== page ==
Ms. von Schnurbein dismissed accusations of an anti-Christian agenda. The European Union, she said, "is often seen as trying to eliminate religion, but that is really not the case." She added, "We deal with people of faith and also people of no faith."
Obliged by treaty to consult with religious and secular groups, the European Commission, said Ms. von Schnurbein, attaches "great importance" to this dialogue, which she described as "unique" for an international body.
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The commission's monetary and economic affairs department that ordered Slovakia to redesign its commemorative euro coins says it had no real problem itself with halos and crosses and demanded that they be deleted in the interest of "religious diversity" because of complaints from countries that also use the euro.
Leading the charge was France, which enforces a rigid division of church and state at home, and objected to Christian symbols appearing on Slovak money that would also be legal tender in France. Greece, where church and state are closely intertwined, also protested, apparently because it considers the Greek-born monks Cyril and Methodius as part of its own heritage.
For the European Union's most strident critics, the dispute has been a godsend, buttressing their argument that Brussels is an alien, meddling and sinister force. "I need to voice a serious and disturbing suspicion: that the E.U. is under the control of Satan or Satanism," said Rafael Rafaj of the Slovak National Party, a far-right nationalist party.
The view that the European Union serves Satan has become a popular theme for some extreme Christian fundamentalists, who cite the Bible's Book of Revelation as proof that dissolving national boundaries signals an approaching apocalypse.
Yet, several of the union's most senior figures are themselves Catholics, as were most of its founding fathers, including Germany's first postwar chancellor, Konrad Adenauer. Germany's current leader, Angela Merkel, the daughter of a pastor, has been outspoken in defending Christianity, telling supporters worried about the increasing number of Muslims that "we don't have too much Islam, we have too little Christianity."
The Brussels bureaucratic apparatus, however, is "uncomfortable with religion," said Lucian Leustean, a scholar at Aston University in Britain and the editor of a 2012 book, "Representing Religion in the European Union: Does God Matter?"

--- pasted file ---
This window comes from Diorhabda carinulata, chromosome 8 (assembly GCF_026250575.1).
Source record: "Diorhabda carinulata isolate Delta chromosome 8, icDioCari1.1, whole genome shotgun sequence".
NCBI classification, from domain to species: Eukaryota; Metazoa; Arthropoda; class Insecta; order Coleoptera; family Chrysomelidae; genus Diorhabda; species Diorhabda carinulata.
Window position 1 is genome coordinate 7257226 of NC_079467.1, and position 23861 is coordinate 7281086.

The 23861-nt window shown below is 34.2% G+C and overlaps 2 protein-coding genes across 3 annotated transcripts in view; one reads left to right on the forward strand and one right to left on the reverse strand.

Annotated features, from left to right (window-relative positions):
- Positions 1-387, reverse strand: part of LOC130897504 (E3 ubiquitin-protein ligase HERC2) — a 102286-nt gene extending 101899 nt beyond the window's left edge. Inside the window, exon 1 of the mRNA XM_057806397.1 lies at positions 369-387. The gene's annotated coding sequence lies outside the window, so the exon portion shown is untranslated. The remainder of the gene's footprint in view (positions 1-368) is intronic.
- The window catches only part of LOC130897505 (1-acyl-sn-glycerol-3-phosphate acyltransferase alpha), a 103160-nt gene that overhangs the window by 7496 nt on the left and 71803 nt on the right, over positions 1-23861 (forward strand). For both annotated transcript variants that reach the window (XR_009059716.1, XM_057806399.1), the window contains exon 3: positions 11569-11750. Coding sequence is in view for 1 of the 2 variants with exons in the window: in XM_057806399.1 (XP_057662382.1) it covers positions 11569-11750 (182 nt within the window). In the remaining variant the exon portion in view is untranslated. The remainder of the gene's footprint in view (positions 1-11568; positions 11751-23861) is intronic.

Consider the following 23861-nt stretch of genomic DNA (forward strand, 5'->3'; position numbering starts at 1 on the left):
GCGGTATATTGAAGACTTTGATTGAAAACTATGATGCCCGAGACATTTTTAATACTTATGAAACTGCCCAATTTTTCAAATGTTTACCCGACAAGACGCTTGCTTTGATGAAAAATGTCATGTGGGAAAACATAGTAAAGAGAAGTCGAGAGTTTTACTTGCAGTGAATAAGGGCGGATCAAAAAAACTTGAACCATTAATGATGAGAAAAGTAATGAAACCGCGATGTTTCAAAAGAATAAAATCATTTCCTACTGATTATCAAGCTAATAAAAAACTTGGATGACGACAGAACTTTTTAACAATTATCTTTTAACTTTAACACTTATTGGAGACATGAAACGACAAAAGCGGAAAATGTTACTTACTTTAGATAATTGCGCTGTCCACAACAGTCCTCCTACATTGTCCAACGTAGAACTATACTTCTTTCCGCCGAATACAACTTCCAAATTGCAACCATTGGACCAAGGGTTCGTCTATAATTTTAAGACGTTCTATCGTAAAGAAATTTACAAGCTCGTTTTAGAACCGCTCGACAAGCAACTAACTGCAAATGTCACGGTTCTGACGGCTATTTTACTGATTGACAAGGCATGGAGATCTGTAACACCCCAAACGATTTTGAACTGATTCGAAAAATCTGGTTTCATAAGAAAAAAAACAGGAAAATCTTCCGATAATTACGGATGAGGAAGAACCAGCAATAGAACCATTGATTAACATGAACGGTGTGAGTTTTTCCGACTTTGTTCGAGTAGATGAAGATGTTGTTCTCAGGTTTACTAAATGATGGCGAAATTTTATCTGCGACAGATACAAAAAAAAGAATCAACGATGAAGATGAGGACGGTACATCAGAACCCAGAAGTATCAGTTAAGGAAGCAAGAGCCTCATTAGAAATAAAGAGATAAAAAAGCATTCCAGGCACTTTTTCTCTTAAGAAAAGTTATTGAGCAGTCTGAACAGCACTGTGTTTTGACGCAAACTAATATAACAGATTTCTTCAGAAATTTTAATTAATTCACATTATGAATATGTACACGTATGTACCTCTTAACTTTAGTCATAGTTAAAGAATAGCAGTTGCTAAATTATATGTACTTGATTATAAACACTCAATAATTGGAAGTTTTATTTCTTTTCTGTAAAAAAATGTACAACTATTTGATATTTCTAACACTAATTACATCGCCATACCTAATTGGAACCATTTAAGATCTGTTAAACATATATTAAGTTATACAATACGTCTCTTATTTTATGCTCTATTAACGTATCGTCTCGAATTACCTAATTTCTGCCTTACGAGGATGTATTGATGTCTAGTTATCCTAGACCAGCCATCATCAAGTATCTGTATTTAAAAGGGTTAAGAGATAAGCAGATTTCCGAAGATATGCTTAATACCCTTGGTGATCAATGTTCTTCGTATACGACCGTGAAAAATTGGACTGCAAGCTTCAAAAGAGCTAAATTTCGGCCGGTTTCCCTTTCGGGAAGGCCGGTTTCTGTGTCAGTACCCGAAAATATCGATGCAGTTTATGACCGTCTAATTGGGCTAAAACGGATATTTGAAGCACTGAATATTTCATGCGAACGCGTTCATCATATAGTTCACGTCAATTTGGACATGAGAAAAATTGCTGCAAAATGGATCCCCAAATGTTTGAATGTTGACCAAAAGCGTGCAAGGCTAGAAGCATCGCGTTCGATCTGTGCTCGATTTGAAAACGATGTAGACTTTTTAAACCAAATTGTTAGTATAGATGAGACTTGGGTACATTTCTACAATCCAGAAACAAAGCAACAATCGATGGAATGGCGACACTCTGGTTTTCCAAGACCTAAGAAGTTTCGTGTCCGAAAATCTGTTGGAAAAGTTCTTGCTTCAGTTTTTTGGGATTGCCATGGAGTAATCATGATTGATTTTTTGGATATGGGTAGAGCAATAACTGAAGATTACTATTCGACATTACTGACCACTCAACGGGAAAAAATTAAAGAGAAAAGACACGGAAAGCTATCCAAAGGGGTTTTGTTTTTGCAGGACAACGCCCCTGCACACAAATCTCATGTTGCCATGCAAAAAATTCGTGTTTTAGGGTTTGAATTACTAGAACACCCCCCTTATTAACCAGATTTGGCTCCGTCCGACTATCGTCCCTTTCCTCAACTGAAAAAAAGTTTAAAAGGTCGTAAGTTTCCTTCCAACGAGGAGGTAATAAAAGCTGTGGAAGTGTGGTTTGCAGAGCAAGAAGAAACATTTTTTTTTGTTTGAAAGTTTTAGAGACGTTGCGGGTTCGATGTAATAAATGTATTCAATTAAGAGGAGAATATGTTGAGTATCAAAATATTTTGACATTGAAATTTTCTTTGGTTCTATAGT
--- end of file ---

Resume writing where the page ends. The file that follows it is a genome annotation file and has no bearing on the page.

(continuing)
This is partly due to the rise of well-organized secular groups that pounce on any hint that Christians are being favored over other religions or nonbelievers. But a bigger reason, said Mr. Leustean, is a shift in demography and public attitudes.
Church attendance is falling across Europe as belief in God wanes and even cultural attachments wither. The Continent's fastest-growing faith is now Islam. In Britain, according to a poll last year, more people believe in extraterrestrials than in God. In the European Union as a whole, according to a 2010 survey, around half the population believes in God, compared with over 90 percent in the United States.
The collapse of communism in Eastern Europe slowed the secular tide somewhat as the European Union began to admit new and sometimes deeply religious countries like Poland and Romania. Jacques Delors, the president of the European Commission in the 1990s, kicked off a debate on the "soul of Europe" and held informal meetings with church and other religious leaders.
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But when Europe set about drafting a constitution in the early years of the last decade, demands that Europe's Christian heritage be mentioned ran into bitter resistance and were eventually dropped. The religious question resurfaced again with the 2007 Treaty of Lisbon, which skipped any reference to Christianity and instead paid tribute to the "cultural, religious and humanist inheritance of Europe."
It mandated dialogue with religious groups. But it also ordered equal treatment for "philosophical and non-confessional organizations," which include groups whose principal philosophy is hostility to organized religion.
Archbishop Zvolensky of Bratislava predicted that efforts at European unity are doomed unless the union gives a bigger place to God. "Religion should be the inner strength of the union," he said.
He does see one encouraging sign: Slovakia's national bank has decided to stick with its original coin design and abandon plans for a halo-free minting in honor of Cyril and Methodius.
The European Commission has gone along with this, and the commemorative coins will finally be minted next month — two months later than originally planned — but with halos and crosses.